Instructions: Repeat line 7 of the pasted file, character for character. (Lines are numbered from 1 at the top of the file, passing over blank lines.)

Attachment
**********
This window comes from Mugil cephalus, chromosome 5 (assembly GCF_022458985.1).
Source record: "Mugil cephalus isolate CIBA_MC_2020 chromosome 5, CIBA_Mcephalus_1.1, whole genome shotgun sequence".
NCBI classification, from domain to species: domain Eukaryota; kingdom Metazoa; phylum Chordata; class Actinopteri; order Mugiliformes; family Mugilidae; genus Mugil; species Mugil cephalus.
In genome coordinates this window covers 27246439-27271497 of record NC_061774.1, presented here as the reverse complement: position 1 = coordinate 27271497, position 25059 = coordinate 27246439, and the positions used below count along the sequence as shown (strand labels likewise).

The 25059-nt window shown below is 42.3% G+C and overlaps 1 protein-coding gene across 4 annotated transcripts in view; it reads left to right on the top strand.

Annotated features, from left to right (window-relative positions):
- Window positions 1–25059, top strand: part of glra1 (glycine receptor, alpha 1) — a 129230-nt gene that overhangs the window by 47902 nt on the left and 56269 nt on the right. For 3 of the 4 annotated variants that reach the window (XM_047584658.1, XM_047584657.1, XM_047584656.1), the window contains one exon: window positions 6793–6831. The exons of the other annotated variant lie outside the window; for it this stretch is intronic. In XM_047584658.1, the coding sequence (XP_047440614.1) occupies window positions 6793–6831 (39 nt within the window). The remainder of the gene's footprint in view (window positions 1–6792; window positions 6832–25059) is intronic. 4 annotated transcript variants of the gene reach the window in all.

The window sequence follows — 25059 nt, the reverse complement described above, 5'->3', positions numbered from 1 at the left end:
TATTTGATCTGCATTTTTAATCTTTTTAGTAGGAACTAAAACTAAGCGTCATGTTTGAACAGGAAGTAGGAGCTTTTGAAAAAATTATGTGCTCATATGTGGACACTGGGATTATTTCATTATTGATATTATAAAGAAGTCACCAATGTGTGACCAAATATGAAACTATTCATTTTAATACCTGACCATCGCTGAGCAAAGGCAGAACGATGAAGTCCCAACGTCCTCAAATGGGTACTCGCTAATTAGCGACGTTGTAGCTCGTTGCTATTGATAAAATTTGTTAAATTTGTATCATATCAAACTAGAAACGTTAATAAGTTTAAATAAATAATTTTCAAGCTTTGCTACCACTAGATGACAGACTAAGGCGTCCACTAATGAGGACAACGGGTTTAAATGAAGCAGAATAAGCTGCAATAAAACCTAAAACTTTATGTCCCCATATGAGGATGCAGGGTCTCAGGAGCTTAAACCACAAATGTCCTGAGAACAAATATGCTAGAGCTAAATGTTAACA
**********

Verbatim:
- Window positions 1–25059, top strand: part of glra1 (glycine receptor, alpha 1) — a 129230-nt gene that overhangs the window by 47902 nt on the left and 56269 nt on the right. For 3 of the 4 annotated variants that reach the window (XM_047584658.1, XM_047584657.1, XM_047584656.1), the window contains one exon: window positions 6793–6831. The exons of the other annotated variant lie outside the window; for it this stretch is intronic. In XM_047584658.1, the coding sequence (XP_047440614.1) occupies window positions 6793–6831 (39 nt within the window). The remainder of the gene's footprint in view (window positions 1–6792; window positions 6832–25059) is intronic. 4 annotated transcript variants of the gene reach the window in all.